Mode-S Flight ID Capability Finally Being Realized

 - February 26, 2008, 7:00 AM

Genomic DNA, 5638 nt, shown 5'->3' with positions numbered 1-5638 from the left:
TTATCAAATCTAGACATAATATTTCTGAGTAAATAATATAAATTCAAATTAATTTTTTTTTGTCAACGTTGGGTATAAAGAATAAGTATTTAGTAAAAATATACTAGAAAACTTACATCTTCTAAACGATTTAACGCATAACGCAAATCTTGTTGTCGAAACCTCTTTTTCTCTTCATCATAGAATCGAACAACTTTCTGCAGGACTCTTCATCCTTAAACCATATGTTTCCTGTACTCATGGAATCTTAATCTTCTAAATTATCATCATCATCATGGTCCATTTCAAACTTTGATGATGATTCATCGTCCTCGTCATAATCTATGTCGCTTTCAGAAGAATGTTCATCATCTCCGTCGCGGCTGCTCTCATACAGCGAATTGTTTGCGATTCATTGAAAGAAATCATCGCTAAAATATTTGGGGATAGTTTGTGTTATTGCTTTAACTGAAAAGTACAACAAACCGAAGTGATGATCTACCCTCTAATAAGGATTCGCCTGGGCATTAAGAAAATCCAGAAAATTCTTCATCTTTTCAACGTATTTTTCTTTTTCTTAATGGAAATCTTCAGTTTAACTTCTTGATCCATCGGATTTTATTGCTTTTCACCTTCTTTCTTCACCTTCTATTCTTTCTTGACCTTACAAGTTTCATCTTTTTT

A Lufthansa Boeing 737 recently became the first aircraft to use Mode S capability to transmit its radar identification (flight ID), without the use of secondary surveillance radar (SSR) code. Rod Marten, who oversees mode-S operations at Eurocontrol, said that air traffic controllers typically assign a four-digit SSR code to a target on the radar screen then manually correlate the aircraft information with the electronic flight plan data. Using mode-S capability, the 737 flight crew entered a 24-bit code into the aircraft computer, which automatically correlated the aircraft’s flight plan data. The transponder then issued a flight ID to controllers. Because of the short supply of SSR codes–there are 4,096–European controllers make an average of 20,000 code changes a day, Marten said. “There aren’t enough,” he said. “You find that there are code duplications, with different aircraft using the same code.” There are approximately 17 million 24-bit codes, however. Marten said that there have been “a few problems” during test phases when pilots entered the wrong 24-bit code, but he added, “It’s going to be an evolutionary way of improving identification of traffic.”